CEW is doubling down on its commitments to diversity with a new forum.
A first of its kind for the organization, the forum will be called “Elevating Black Women: The Urgency for Diversity in the Beauty Industry.” It will take place virtually on Sept. 30 and will feature proprietary research conducted by the organization.
The forum was organized by its Task Force on Advancing Black Women, which include C-suite executives such as Esi Eggleston Bracey, chief operating officer and executive vice president, beauty and personal care, Unilever North America; Karen Chambers, executive vice president, Impala, Inc. and Iman Cosmetics, and Erica Culpepper, general manager, Carol’s Daughter, SoftSheen-Carson, and Thayers Natural Remedies at L’Oreal USA.
Speakers at the event will include Bracey, Chambers and Culpepper, as well as WBA chief executive Roz Brewer; Sarah Curtis Henry, senior vice president of sales and omnichannel retail, Parfums Christian Dior; and Nancy Twine, founder and chief executive officer of Briogeo.
“The initiative really came about because it was called to our attention that we were serving our membership, but we really weren’t serving the barriers and the real, very different challenges Black women had in working in the industry,” said Carlotta Jacobson, president of CEW.
Jacobson acknowledged that perceptions of CEW as a predominantly white organization exist in the industry, and said they reinforced her commitment to change.
“We had overlooked a whole segment of the industry women, and that not one size fits all. There were definitely challenges and we had the wherewithal to do something about it,” Jacobson added.
Jacobson’s philosophy on mending inequity in the industry starts with awareness. “We’re hoping to first make people aware that there are definite barriers — barriers that people don’t see, and challenges that are affecting the careers of Black women,” she said.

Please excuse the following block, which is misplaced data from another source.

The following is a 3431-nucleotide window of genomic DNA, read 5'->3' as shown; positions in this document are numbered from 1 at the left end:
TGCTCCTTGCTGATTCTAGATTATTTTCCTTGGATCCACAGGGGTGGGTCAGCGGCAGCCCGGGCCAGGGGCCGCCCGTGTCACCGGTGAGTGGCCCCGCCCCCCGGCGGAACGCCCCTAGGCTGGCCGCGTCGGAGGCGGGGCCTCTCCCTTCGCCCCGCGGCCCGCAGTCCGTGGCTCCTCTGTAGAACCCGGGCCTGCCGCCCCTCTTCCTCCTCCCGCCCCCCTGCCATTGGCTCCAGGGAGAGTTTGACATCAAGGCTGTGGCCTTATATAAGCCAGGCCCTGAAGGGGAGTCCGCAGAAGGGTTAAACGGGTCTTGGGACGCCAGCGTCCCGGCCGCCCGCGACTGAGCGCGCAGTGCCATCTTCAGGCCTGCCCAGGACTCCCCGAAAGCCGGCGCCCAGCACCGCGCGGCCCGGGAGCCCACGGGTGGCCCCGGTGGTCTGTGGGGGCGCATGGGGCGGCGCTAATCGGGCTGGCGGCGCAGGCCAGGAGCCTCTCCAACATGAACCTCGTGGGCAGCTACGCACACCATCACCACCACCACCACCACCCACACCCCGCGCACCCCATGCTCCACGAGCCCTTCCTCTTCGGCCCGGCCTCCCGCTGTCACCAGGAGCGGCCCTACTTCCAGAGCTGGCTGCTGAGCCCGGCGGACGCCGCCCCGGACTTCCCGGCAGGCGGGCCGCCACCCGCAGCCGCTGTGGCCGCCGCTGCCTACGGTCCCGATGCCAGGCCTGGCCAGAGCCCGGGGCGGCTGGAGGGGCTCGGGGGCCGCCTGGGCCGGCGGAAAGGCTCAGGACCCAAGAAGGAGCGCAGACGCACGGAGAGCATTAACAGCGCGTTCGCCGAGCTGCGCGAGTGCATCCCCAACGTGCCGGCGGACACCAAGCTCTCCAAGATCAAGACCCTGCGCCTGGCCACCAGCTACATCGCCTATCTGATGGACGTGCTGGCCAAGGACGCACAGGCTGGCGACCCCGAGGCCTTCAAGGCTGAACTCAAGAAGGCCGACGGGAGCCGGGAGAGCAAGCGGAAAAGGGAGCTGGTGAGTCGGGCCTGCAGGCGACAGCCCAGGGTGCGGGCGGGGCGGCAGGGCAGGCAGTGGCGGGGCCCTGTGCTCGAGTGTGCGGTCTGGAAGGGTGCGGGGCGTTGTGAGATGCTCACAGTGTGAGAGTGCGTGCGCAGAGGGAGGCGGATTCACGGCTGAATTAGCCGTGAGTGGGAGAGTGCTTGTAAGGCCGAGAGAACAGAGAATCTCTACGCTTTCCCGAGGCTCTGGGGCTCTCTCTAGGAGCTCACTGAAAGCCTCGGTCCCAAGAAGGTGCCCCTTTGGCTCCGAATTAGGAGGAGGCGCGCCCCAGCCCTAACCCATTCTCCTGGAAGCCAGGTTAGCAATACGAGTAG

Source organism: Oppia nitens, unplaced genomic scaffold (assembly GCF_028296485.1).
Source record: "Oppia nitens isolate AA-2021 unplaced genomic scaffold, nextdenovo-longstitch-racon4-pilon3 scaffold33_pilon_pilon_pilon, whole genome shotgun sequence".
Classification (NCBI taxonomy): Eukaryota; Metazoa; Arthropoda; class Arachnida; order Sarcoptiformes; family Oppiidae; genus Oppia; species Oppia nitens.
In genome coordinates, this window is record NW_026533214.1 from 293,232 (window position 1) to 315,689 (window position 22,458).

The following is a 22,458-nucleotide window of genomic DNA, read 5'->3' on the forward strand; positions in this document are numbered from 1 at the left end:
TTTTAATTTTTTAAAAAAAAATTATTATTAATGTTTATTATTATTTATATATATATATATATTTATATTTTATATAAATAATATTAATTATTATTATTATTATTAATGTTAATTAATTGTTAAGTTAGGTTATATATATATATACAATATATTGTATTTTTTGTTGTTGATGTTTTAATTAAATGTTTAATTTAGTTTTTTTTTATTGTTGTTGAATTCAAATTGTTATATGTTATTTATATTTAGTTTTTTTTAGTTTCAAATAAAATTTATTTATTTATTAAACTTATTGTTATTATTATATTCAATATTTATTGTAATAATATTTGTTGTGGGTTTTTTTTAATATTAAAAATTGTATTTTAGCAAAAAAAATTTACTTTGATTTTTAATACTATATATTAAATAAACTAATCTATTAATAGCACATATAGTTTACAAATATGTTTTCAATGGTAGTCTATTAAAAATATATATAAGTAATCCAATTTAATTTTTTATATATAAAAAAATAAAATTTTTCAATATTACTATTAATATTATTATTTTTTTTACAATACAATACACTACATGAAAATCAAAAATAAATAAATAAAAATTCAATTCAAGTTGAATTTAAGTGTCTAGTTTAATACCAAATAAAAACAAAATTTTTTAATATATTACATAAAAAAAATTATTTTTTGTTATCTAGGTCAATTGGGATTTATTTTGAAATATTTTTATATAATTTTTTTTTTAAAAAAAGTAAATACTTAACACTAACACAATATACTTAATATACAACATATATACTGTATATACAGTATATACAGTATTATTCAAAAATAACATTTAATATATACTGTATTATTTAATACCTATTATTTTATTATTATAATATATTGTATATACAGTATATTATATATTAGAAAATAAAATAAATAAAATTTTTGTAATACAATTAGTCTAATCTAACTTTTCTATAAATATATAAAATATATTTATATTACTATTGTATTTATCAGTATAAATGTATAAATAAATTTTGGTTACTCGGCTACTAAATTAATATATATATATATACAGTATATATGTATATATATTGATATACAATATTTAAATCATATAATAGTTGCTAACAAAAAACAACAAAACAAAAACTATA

Her efforts are reflected in CEW internally, as well. “We’ve increased the number of Black women on our own board, and we have more Black women who are being recognized and honored and speaking. One of the things we do realize is that the more you put women in front of the industry, you’re creating an awareness of them as thought leaders,” she said.
During the programming, research will be presented by Tiyale Hayes, senior vice president of brand strategy and marketing, BET Networks and chief executive officer of Modulize.
According to the data, half of Black women have experienced racial discrimination in the workplace, and Black women are significantly less likely to feel welcomed or like their voice is valued by the industry writ large, as well as receive professional development by their companies.
“A third of Black women have had to change roles to get a promotion in the past year. A third of the population have to change companies to get the recognition they felt like they deserved,” Hayes said. “We spend a lot of time in the beauty industry saying, ‘what does the customer want.’ I think we should apply that same logic [internally].”
The task force members believe that CEW’s platform will provide more leverage than any one individual’s voice.
“Women of Color are saying in large numbers that we have not felt seen or heard or supported by our organizations, and sometimes by our peers and senior leadership,” Chambers said. “What we’re aiming to do is to really encourage our organizations and other thought leaders to add some action behind that, and ensure we wind up with an even playing field for everyone in the industry. That’s where our focal point is.”
Bracey and Culpepper also both lauded the organization’s efforts in statements given to WWD.
“I have tremendous gratitude for CEW in recognizing the urgent need in our industry, and taking the action to bring some of the most dynamic and trusted voices to change the trajectory of Black women in beauty,” Culpepper said. “Black women in beauty have been underrepresented in key positions and often overlooked for career advancement across several dimensions.”
Furthermore, Bracey called out the data as eye-opening, saying “I can clearly see myself in this research.”
“The research is groundbreaking and rich with sobering insights. It captures both the passion and commitment Black women have for the beauty industry and the obstacles we must address,” she said.
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